Microplastic Pollution Threatening Fish Population, Stunts Baby Fish Growth

New study confirms the harmful effects of microplastics in aquatic ecosystems. The findings show larval fish preferring microplastics over zooplankton as a food source in contaminated environments.

The scientific journal "Science" published the findings Friday, raising concern on how these changes can affect the ecosystem. Especially since larval fish feeding on microplastics lose anti-predatory instincts, increasing their vulnerability and affecting the sustainability of the fish population.

Fight Or Flight Instincts Altered

 In the study, Perch fish were contained with their natural predators, Pike. An experiment confirmed that baby fish that eat microplatic particles lose their flight instincts. Perch that were exposed to microplastics were caught four times faster than those reared in uncontaminated environments.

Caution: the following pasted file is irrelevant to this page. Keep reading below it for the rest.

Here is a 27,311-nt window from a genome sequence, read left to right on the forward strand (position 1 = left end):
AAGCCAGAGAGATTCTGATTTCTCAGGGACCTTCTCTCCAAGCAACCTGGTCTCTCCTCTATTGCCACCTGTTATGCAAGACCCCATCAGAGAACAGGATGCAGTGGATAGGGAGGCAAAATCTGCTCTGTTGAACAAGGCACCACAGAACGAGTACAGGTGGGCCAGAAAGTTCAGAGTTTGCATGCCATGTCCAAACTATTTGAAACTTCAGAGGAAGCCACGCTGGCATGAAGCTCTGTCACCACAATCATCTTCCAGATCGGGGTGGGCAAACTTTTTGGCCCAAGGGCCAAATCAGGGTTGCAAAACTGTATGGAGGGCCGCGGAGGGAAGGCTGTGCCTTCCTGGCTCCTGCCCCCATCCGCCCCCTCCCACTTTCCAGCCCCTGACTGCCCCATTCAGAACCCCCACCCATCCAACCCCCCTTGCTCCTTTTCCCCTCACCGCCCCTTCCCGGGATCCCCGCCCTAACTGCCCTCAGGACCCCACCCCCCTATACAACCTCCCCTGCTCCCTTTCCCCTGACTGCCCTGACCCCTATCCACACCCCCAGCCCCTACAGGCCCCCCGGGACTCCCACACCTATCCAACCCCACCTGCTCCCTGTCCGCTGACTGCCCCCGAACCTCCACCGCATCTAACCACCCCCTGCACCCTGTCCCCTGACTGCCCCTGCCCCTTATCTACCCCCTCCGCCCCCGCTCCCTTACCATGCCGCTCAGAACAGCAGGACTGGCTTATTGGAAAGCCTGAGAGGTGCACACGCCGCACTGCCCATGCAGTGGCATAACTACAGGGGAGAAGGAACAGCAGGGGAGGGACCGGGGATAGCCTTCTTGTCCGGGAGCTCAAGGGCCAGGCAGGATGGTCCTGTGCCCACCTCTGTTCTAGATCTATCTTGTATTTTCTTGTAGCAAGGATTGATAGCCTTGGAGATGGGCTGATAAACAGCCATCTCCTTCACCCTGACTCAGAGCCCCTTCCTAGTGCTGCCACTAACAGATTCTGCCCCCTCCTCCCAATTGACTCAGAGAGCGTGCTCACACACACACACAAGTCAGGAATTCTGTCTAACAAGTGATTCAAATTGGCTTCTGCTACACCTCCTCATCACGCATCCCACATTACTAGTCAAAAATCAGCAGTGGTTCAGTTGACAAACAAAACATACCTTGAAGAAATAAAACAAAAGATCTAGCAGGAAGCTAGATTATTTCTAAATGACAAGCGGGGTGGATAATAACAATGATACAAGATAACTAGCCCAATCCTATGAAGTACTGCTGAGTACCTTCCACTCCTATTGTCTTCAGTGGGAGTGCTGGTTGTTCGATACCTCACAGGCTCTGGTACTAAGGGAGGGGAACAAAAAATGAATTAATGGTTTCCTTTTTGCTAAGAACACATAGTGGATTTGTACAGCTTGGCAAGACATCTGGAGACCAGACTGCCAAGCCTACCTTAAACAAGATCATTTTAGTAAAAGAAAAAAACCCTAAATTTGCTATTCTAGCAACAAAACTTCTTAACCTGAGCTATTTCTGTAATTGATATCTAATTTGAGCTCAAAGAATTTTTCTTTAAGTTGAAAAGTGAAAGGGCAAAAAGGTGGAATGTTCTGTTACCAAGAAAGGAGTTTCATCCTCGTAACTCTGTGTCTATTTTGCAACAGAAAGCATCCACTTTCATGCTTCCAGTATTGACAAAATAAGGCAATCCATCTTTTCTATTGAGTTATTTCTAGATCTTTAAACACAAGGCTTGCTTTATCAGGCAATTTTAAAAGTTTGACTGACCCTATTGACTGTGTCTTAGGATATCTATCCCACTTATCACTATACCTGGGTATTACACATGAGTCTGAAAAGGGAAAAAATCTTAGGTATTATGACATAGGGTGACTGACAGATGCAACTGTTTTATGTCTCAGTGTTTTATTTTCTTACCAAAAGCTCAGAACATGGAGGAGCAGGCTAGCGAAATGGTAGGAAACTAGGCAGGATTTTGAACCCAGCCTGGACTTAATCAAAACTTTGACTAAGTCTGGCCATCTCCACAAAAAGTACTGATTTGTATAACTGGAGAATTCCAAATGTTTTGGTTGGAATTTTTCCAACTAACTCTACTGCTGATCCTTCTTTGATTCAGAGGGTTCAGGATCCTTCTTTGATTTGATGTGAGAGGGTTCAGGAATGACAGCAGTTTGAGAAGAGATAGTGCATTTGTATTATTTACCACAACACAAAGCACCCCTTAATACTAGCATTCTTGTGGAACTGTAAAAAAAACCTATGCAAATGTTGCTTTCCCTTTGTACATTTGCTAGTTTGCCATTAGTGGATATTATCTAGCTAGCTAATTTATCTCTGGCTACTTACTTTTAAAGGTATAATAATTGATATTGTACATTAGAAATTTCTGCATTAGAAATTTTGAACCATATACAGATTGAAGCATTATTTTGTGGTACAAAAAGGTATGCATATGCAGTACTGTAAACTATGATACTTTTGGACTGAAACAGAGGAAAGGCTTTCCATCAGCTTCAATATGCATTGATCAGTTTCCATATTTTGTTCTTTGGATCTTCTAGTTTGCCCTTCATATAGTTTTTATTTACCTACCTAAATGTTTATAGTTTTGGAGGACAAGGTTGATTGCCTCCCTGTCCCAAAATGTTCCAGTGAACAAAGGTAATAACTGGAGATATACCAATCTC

The vulnerability is credited to the fishes' relative inactivity and an apparent inability to smell predators, should have prompted their survival instincts. If this increases mortality rates in fish population, the consequences could upset the balance of aquatic biodiversity in contaminated waters.

Microplastics As Fish Feed

Professor Peter Eklöv , co-author of the study, also noted the fishes' acquired preference for microplastics as a food source. "This is the first time an animal has been found to preferentially feed on plastic particles and is cause for concern," Eklöv stated in an article by UPPSALA University.

Microplastics involve particles smaller than 5mm, as by-products of the breakdown of plastic waste. Microplastics are also manufactured for a variety of uses, such as microbeads mixed into personal care products. The waste accumulates and makes its way into oceans, rivers and lakes, before concentrating on shallow waters.

The study's lead author Oona Lönnstedt also noted that contaminated larval fish have reduced hatching rates, contributing to the problem of unsustainable fish populations. In a Christian Science Monitor report, Lönnstedt said this observation is consistent with findings around the world.

"The microplastic particle levels tested in the current study were similar to what is found in many coastal habitats in Sweden and elsewhere in the world today." The study illustrates the need to consider the effects of microplastics and also the urgency of finding biodegradable alternatives.

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